The best spring tonic is in your backyard! Find a maple tree and purchase a spile or spout, a sap bucket or bag (or be creative connect a plastic unused paint bucket and aluminum foil) and tap the tree for this mineral-rich, healthy drink.
The common way to tap a tree is to drill a hole in the lower trunk, angled slightly upwards. From the Cornell cooperative extension pdf online (see link for further details): “Tapholes should be drilled when temperatures are above freezing to reduce the risk of damage to the tree. Use a 7/16 inch diameter drill (available from hardware stores or maple equipment dealers) in a hand brace or breast drill. Drill into the trunk of the tree in an area that contains sound wood (free of scars, wounds, or older tapholes). …. Drill 2 to 2 1/2 inches into the tree at a slight upward angle to facilitate ﬂow of sap.”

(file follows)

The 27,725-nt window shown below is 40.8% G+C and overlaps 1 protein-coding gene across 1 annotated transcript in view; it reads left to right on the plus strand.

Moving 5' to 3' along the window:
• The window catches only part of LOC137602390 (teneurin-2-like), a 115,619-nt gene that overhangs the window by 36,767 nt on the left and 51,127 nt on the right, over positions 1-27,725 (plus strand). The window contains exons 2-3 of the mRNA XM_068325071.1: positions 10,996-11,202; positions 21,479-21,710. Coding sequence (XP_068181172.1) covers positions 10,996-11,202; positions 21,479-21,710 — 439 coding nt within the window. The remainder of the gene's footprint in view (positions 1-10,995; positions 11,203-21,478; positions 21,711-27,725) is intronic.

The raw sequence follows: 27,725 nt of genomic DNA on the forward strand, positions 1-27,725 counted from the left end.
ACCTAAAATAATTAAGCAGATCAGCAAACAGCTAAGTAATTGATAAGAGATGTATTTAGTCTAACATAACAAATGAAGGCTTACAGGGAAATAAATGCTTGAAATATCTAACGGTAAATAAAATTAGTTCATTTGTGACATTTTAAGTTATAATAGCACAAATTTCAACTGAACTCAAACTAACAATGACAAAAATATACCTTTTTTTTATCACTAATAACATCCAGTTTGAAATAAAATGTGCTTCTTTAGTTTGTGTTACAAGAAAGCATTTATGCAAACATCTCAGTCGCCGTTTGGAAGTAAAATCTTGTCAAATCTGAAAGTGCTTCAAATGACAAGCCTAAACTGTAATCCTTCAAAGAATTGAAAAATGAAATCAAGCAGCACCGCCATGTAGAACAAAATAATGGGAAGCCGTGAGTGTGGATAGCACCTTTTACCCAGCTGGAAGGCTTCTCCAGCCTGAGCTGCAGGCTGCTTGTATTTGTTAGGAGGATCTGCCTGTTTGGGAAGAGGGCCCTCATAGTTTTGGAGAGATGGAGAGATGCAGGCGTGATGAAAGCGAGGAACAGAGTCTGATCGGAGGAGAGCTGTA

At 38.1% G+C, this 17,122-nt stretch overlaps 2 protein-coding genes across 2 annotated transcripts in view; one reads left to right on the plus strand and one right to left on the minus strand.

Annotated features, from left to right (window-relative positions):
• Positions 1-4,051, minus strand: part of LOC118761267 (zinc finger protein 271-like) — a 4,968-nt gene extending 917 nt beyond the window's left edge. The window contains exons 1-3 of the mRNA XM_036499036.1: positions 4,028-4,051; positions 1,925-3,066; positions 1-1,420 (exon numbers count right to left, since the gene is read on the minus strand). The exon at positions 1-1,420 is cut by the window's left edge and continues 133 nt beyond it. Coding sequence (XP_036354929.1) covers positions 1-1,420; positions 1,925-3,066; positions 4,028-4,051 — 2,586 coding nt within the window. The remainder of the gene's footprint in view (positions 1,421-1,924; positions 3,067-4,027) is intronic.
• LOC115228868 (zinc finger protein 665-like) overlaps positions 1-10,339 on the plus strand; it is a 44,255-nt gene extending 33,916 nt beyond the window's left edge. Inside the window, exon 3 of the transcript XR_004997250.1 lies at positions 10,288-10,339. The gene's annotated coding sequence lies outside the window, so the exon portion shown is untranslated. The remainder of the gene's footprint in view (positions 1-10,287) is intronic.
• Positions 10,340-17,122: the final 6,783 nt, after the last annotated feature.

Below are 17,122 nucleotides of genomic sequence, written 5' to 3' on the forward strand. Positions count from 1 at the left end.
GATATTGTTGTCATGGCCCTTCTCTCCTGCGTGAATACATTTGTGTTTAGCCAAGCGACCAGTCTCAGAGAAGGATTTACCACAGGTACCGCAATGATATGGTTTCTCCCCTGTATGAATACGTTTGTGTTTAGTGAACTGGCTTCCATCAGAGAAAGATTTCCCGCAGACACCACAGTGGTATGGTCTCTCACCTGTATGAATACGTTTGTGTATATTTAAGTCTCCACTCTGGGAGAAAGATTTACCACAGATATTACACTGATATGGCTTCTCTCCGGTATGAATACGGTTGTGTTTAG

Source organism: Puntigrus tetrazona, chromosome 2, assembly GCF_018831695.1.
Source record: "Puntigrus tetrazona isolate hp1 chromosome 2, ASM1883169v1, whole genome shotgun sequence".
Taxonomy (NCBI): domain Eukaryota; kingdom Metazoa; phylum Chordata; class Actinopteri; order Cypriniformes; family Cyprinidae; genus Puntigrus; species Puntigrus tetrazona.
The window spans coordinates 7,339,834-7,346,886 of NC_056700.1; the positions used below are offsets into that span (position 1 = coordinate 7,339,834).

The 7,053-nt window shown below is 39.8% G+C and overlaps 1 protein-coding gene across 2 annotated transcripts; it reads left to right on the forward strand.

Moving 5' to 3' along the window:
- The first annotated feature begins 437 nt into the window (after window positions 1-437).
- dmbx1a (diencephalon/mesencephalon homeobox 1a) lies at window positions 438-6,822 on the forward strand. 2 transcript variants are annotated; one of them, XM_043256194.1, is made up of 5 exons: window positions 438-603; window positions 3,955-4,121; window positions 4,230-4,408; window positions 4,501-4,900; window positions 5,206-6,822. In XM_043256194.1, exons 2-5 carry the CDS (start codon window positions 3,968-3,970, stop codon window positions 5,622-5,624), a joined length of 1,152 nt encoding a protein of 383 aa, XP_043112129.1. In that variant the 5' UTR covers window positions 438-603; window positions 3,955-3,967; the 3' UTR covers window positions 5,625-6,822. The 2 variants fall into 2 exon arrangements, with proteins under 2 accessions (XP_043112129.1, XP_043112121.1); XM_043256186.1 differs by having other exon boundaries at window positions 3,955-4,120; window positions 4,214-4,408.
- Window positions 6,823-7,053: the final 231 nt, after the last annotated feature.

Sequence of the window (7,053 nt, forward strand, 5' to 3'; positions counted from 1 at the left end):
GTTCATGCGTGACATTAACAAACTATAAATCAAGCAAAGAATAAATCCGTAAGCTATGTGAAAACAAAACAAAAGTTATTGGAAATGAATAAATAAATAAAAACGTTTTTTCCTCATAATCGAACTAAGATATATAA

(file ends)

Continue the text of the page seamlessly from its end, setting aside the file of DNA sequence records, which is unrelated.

Tapping doesn’t t harm the tree – but remove the spile or spout when ﬁnished. Read the Cornell PDF for more info.
Use the sap to drink as is, heat for tea, use in making oatmeal. Even though it looks like plain water, you will taste a subtle maple ﬂavor. This is not maple syrup, which requires a 40 to 1 ratio – meaning it takes 40 quarts of sap to boil down to 1 quart of maple syrup. That is a lengthy and detailed production, best done outdoors.